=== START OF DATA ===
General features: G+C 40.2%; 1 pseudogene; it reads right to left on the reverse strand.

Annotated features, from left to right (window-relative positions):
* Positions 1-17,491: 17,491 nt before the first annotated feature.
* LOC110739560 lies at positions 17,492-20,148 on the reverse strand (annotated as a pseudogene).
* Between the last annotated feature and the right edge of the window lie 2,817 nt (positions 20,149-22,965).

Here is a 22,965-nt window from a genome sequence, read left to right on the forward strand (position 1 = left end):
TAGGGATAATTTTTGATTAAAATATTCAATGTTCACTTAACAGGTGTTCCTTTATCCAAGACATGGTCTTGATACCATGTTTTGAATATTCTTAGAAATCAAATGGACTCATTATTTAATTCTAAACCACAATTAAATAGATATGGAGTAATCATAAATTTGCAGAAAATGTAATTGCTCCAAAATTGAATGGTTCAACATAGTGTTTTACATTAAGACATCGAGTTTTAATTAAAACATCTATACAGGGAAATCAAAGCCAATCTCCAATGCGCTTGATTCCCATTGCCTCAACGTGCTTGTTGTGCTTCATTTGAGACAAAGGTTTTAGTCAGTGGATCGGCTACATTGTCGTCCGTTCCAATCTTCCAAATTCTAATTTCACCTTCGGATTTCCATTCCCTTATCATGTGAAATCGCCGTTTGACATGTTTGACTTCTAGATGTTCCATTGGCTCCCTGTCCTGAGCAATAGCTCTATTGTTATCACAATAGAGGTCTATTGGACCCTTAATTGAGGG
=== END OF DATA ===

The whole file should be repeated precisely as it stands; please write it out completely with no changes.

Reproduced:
General features: G+C 40.2%; 1 pseudogene; it reads right to left on the reverse strand.

Annotated features, from left to right (window-relative positions):
* Positions 1-17,491: 17,491 nt before the first annotated feature.
* LOC110739560 lies at positions 17,492-20,148 on the reverse strand (annotated as a pseudogene).
* Between the last annotated feature and the right edge of the window lie 2,817 nt (positions 20,149-22,965).

Here is a 22,965-nt window from a genome sequence, read left to right on the forward strand (position 1 = left end):
TAGGGATAATTTTTGATTAAAATATTCAATGTTCACTTAACAGGTGTTCCTTTATCCAAGACATGGTCTTGATACCATGTTTTGAATATTCTTAGAAATCAAATGGACTCATTATTTAATTCTAAACCACAATTAAATAGATATGGAGTAATCATAAATTTGCAGAAAATGTAATTGCTCCAAAATTGAATGGTTCAACATAGTGTTTTACATTAAGACATCGAGTTTTAATTAAAACATCTATACAGGGAAATCAAAGCCAATCTCCAATGCGCTTGATTCCCATTGCCTCAACGTGCTTGTTGTGCTTCATTTGAGACAAAGGTTTTAGTCAGTGGATCGGCTACATTGTCGTCCGTTCCAATCTTCCAAATTCTAATTTCACCTTCGGATTTCCATTCCCTTATCATGTGAAATCGCCGTTTGACATGTTTGACTTCTAGATGTTCCATTGGCTCCCTGTCCTGAGCAATAGCTCTATTGTTATCACAATAGAGGTCTATTGGACCCTTAATTGAGGG